This Netgear USB adapter adds plug-and-play Wi-Fi 6E to PCs

Daniel Sims

Posts: 668   +27
The big picture: Widespread adoption of Wi-Fi 7 is probably over a year away. In the meantime, Netgear has a new solution designed to make Wi-Fi 6E more accessible. The new adapter could help mitigate the strong headwinds the standard has faced since its introduction.

Netgear recently introduced a USB adapter that makes Windows PCs compatible with Wi-Fi 6E networks. The attachment could significantly boost bandwidth and connection reliability while everybody waits for Wi-Fi 7, which tech companies have only recently started demonstrating.

The Netgear Nighthawk AXE3000 is a USB 3.0 (USB-A) dongle that can reach speeds beyond 1Gbps, depending on network bandwidth. When paired with a Wi-Fi 6E router like the RBKE960 mesh router system Netgear released last year, the AXE3000 can hit 3Gbps. The dongle can also connect to Wi-Fi 6 if a 6E signal is unavailable.

The AXE3000 has two modes. For more compact operation, it can plug directly into a USB port. It also has a cradle that connects to the computer with a cable. While in the cradle, the dongle folds out for better antenna coverage.

Wi-Fi 6E is essentially Wi-Fi 6 with added access to the new 6GHz spectrum for increased bandwidth. Unfortunately, interest in Wi-Fi 6E has been lukewarm for several reasons.

The main problem is that the standard launched just in time for pandemic supply chain shocks, making Wi-Fi 6E hardware challenging to manufacture. Furthermore, the IEEE hasn't completely finalized 6GHz standards. Most device makers are sticking with the reliable Wi-Fi 6 until Wi-Fi 7 is ready.

Final IEEE approval of Wi-Fi 7 specifications could happen in 2024, which is also the earliest Intel expects to have Wi-Fi 7 desktops and laptops on the market. MediaTek performed one of the first Wi-Fi 7 demos at CES in January. Intel and Broadcom demonstrated cross-vendor compatibility of the upcoming spec earlier this month, reaching speeds of up to 5Gbps. Wi-Fi 7 should hit 5.8Gbps while maintaining more stable simultaneous connections across higher numbers of devices than Wi-Fi 6.

Netgear hasn't provided a price or release date, so those interested in the AXE3000 can sign up for notifications on its store page.

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Posts: 109   +153
From the tech specs page:
New 6GHz AX: 2x2 (Tx/Rx) 1024/256-QAM 20/40/80, up to 1200Mbps

So this thing only supports 80 MHz channels, not the full 160 MHz channels that would give you up to 2.4 GHz of bandwidth.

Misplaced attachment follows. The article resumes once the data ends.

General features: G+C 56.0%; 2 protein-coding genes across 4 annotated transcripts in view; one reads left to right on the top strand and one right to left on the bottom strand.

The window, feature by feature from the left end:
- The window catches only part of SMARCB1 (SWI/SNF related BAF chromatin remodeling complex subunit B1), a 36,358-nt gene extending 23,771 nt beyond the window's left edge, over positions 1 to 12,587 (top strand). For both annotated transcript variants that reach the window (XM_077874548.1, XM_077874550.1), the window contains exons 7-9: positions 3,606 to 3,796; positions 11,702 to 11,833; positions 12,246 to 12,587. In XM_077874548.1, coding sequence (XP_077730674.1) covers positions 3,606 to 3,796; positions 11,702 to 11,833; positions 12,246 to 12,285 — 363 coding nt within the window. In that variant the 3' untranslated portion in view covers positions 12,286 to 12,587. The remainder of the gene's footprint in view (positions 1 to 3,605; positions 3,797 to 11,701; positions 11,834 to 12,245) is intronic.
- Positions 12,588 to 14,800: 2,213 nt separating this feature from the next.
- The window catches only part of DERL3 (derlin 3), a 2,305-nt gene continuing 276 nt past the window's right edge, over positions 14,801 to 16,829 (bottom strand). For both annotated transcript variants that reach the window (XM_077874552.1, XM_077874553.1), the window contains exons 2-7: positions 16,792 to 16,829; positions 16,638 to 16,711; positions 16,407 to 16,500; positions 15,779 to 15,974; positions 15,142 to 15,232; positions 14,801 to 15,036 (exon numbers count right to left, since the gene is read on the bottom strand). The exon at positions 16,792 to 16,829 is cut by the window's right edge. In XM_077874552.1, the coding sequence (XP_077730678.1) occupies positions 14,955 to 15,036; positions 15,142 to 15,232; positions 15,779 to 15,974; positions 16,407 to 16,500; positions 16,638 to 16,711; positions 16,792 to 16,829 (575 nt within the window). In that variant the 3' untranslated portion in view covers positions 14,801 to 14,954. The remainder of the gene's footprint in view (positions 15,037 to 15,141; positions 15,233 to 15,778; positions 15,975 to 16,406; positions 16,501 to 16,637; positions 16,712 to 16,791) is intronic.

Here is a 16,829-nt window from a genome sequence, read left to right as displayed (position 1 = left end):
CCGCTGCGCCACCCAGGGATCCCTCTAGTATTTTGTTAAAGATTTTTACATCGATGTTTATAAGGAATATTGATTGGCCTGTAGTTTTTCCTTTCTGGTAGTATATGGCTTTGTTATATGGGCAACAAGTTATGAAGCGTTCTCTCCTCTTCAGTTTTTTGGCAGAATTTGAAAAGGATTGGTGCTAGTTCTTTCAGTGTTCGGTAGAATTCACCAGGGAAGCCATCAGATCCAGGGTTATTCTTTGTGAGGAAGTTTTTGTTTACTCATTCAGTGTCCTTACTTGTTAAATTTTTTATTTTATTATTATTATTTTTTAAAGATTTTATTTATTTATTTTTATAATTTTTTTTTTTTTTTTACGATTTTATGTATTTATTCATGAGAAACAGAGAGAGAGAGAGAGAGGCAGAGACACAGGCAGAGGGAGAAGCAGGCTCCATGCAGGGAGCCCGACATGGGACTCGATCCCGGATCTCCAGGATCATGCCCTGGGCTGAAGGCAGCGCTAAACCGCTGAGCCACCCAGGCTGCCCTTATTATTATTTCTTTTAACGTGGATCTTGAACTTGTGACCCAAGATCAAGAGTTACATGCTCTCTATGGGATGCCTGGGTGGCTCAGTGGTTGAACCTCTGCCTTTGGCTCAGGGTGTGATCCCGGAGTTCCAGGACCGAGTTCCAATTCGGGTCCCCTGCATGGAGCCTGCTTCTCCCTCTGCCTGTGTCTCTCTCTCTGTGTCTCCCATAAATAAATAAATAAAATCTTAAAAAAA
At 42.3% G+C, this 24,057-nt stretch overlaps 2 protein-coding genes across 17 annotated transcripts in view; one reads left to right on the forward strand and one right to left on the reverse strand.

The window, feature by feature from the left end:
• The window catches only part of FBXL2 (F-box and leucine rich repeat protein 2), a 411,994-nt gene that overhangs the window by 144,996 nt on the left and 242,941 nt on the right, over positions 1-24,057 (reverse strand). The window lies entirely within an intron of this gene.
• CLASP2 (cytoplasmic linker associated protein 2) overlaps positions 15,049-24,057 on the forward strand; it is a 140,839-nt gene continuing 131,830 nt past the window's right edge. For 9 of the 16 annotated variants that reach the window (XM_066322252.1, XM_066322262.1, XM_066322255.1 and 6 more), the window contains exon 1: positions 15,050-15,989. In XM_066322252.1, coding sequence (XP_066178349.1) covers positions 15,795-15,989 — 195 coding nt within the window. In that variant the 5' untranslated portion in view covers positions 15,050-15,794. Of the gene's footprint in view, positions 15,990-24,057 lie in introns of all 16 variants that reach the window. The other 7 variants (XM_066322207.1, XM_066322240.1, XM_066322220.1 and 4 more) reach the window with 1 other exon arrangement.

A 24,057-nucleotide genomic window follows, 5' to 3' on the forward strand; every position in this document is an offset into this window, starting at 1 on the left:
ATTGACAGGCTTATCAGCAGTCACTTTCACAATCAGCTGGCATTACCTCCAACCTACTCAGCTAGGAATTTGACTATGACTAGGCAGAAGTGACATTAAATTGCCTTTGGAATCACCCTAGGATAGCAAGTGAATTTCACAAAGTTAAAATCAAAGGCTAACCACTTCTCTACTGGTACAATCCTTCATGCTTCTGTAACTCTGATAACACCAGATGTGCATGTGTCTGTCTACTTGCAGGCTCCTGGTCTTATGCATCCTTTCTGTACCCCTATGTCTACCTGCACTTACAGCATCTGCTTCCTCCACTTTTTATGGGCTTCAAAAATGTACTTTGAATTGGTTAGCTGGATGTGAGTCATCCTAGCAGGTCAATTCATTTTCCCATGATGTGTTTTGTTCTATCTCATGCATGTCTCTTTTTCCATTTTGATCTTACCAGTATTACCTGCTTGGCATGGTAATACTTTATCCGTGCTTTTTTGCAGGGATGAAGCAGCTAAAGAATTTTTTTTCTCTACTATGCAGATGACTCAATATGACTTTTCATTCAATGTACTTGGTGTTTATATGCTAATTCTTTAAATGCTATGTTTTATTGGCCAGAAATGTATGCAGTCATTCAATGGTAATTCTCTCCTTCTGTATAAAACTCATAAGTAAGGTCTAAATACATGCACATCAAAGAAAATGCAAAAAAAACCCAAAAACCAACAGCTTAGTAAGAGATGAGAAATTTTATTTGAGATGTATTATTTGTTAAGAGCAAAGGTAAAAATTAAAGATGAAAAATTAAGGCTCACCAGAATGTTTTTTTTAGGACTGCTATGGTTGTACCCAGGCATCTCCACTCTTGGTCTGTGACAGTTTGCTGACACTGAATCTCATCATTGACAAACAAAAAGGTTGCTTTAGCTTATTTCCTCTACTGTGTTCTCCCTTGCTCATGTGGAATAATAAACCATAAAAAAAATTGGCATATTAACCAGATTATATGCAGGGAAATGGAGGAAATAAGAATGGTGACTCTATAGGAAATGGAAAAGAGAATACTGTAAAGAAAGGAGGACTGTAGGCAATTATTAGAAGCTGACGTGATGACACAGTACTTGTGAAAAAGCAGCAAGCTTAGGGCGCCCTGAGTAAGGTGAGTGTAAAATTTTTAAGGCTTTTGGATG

The whole point of Wi-Fi 6E and 6 GHz is to have clean spectrum that allows 160 MHz channels (or wider) for fast communications.

The problem with the 5 GHz band is that part of it is shared with radar including weather radar. Traditional routers have only two 160 MHz channels to choose from whereas 6 GHz band includes several 160 MHz channels. Both of the 2 160 MHz channels in the 5GHz band include a portion of the spectrum that’s radar sensitive. So if you use 160 MHz in the 5G spectrum, the router must operate in DFS mode, meaning that if and when it senses radar, it must vacate the channel immediately. Which means in practice that if you live close to an airport or in environment where radar signals are prevalent, you likely won’t be able to use 160 MHz in the 5 GHz band for very long. You’ll be stuck with 80 MHz max, as a portion of the spectrum will be “out of service” due to radar detection.

The 6 GHz spectrum isn’t shared with radar so there’s no DFS requirement. So 160 MHz channels can operate all day at the full bandwidth. No questions asked.

But if this thing doesn’t do 160 MHz, then in my view, it defeats the whole purpose of opting for wifi 6E in the first place. This is weird because usb3.0 supports 5 Gbps, usb3.1 supports 10 gbps which are both greater than the 2.4 GHz max speed of current Wi-Fi 6/6E 160 MHz channels. So why is it limited to only 80 MHz channels?

So hard pass for me. But good to see netgear try.


Posts: 399   +212
I am waiting for Wi-Fi 7 to show up on new motherboards before I upgrade my router.


Posts: 193   +70
Wifi6 gives me multiple client 1gigabit speeds (to the limit of what I pay and ISP for at least). Yes in a small space (1200ft2) so why do I need 6E? Now a large industrial facility: perhaps, but personal use? The step change from wifi5 to wifi6 was big; but got me the the limit of my wired connections LAN and WAN so whats the point of anything "more"?